24 de março de 2014

Helping Low-Income Children Succeed By NANCY FOLBRE

Nancy Folbre, professor emerita at the University of Massachusetts, Amherst.
Nancy Folbre is professor emerita of economics at the University of Massachusetts, Amherst.
Diverging incomes among families lead to diverging destinies among children, undermining the promise of equal opportunity. Economic research helps explain why this happening and what we could do about it.

Parents today spend more money on “child enrichment expenditures,” like private schools, extracurricular activities and home-learning materials, than ever before. Low-income families simply can’t keep up. In 1972-73, the poorest quintile of families spent, on average, about 24 percent as much as the richest 20 percent in this category. By 2005-06, they spent only 15 percent as much.So contend Greg J. Duncan and Richard J. Murnane in “Restoring Opportunity: The Crisis of Inequality and the Challenge for American Education,” a book that deftly summarizes a new wave of research on educational reform and, in the process, breaks through some tough ideological logjams.
Skeptics sometimes assert that poverty itself isn’t bad for children; rather, parents who aren’t very good at earning income are also not very good at helping their children learn. But money does matter. Professors Duncan and Murnane emphasize that several experimental studies that randomly assigned some poor families a significant income supplement revealed significant positive effects on the children’s academic achievement.

This finding defuses the claim that education reform alone can eliminate disparities. Vast differences in per capita student spending across school districts, and the institutional weaknesses of large bureaucracies, have greatly reduced the potentially equalizing impact of public education. These problems, the authors say, need to be addressed in unison.
Avoiding simplistic recommendations like “just spend more” or “just promote charter schools,” they point to three success stories that bridged the public and private sectors, increased spending in cost-effective ways and, most importantly, improved the quality of educational instruction for low-income students.
In 2004, the Boston Public Schools began a concerted effort to expand and enhance preschool education for 4-year-olds, applying additional resources, improved curriculums and new forms of accountability for teachers and schools. A recent evaluation by two Harvard researchers found especially positive effects for children from low-income families — sufficient to close more than half the gap at kindergarten entry between their academic skills and those of counterparts from relatively affluent families.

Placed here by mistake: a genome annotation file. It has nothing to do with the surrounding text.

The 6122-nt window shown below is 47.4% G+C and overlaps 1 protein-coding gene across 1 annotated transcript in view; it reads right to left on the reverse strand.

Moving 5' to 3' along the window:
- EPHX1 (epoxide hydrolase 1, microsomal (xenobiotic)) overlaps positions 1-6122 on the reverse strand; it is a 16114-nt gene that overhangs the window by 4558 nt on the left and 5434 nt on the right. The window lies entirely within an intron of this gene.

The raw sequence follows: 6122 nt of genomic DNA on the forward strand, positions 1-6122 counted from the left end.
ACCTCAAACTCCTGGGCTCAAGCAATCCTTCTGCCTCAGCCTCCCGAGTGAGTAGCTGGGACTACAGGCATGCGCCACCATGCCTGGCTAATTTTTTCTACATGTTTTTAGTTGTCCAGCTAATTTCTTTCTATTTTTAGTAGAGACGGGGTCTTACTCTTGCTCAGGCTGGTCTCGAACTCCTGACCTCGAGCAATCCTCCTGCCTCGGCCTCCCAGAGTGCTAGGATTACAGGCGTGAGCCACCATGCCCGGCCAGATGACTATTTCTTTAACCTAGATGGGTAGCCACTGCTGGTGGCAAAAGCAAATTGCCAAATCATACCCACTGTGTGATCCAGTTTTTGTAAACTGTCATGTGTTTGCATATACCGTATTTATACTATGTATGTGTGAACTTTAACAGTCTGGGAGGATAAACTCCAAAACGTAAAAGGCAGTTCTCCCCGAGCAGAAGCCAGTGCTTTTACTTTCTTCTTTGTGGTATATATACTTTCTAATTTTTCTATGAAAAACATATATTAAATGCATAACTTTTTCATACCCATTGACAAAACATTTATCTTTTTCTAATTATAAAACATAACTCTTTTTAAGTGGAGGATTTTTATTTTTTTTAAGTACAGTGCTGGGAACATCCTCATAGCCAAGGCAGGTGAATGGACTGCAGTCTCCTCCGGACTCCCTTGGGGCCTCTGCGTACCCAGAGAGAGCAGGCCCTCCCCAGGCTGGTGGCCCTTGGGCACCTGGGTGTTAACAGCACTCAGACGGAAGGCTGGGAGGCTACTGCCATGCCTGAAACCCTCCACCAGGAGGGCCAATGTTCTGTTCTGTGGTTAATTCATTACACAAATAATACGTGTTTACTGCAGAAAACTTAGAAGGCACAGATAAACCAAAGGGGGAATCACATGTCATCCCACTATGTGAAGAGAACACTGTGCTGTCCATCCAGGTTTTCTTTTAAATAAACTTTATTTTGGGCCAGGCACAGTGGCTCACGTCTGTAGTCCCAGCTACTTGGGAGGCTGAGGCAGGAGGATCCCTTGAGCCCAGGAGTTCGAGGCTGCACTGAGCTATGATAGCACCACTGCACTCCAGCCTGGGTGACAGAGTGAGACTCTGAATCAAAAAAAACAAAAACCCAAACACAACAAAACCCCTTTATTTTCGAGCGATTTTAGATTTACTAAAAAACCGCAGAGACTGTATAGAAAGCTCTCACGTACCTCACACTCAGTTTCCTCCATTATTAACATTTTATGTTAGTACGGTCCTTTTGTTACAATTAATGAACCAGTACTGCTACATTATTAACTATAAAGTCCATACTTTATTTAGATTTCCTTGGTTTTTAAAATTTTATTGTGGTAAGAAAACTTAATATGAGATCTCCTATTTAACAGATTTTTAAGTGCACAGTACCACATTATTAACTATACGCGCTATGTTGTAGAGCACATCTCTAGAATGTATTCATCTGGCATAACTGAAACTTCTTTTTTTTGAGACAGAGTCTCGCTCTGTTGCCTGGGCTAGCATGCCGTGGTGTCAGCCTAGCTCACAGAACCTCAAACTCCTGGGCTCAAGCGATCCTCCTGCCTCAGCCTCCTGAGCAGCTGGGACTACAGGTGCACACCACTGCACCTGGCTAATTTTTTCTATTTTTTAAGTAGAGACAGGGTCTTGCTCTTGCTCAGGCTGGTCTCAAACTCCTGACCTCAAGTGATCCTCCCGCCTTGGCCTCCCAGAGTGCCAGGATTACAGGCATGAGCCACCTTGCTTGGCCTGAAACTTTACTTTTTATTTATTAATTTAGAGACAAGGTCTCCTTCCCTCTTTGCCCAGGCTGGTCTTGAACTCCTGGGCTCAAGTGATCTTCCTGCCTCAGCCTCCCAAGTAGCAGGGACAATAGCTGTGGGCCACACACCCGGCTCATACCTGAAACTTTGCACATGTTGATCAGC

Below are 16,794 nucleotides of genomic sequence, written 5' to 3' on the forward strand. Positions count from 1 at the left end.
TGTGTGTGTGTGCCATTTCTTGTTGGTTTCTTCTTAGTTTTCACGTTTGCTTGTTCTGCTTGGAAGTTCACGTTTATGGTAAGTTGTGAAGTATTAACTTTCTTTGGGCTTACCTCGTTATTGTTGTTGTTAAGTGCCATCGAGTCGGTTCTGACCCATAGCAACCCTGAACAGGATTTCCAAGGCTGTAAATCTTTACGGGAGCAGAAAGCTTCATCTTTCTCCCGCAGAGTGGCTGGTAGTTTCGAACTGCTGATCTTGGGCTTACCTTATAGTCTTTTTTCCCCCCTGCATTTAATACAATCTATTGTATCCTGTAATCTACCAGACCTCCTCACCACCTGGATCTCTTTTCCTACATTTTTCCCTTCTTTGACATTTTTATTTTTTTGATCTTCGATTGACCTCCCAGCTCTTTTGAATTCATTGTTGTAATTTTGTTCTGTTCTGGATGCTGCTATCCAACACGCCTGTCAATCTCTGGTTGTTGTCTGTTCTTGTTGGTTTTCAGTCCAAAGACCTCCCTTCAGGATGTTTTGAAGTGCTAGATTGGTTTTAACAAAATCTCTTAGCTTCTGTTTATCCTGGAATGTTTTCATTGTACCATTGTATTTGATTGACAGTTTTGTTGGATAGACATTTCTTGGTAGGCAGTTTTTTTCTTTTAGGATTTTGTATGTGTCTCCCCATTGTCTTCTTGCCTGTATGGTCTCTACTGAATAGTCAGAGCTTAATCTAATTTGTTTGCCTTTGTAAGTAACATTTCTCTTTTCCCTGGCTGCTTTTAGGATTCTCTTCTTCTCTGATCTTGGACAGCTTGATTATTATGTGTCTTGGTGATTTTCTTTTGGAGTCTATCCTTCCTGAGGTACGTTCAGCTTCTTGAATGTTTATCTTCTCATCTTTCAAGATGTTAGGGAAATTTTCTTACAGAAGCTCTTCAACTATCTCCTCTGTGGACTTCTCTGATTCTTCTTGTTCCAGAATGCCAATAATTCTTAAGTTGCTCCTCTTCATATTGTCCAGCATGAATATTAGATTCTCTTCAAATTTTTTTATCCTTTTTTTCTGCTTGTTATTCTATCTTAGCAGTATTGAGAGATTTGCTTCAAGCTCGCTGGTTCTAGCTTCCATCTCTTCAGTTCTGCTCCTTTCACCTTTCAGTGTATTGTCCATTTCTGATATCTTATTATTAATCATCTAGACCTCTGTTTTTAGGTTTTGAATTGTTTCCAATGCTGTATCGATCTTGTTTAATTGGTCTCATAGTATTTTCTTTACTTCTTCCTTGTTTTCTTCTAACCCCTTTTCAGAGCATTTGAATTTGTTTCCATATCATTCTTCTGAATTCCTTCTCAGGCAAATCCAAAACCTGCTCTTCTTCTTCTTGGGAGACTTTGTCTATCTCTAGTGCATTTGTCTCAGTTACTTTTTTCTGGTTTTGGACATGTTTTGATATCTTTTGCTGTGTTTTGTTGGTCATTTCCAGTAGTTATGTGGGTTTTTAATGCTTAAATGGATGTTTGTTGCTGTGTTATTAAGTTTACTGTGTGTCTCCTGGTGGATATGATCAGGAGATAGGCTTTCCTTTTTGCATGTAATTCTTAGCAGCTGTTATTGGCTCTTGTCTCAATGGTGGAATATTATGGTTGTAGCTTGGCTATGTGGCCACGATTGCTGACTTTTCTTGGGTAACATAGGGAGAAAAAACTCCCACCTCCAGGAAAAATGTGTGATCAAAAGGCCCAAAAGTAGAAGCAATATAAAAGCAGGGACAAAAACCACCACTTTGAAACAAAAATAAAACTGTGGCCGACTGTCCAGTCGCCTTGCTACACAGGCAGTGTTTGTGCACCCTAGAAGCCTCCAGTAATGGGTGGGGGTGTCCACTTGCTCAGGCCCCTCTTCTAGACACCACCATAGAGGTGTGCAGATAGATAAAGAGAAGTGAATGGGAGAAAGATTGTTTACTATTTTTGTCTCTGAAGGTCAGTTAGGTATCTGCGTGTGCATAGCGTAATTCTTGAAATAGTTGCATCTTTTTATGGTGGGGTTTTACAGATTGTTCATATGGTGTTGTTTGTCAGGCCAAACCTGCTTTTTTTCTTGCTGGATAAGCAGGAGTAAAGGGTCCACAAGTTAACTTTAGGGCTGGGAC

Institutional details matter more than institutional form. Most charter schools have proved no more effective than conventional public schools at improving outcomes for poor children. But one standout program, the University of Chicago Charter School network, has proved successful at improving the quality of instruction in its elementary schools, partly as a result of escaping bureaucratic rules that made it difficult to recruit and retain talented teachers for the students who need them most.
Similar themes emerge from consideration of asuccessful public high school initiative in New York City, the development of smaller “schools of choice” that students can opt into. Per-pupil expenditures went up, but provided a rich payoff. Allowing students some voice in their enrollment decisions, and fostering the stability and commitment of the teaching staff, has created a more sustainable social environment which, in turn, has increased the graduation rates of low-income students by seven percentage points.
Professors Duncan and Murnane provide clear and effective instruction to the nation’s education policy makers. One can only hope that these students are paying attention.

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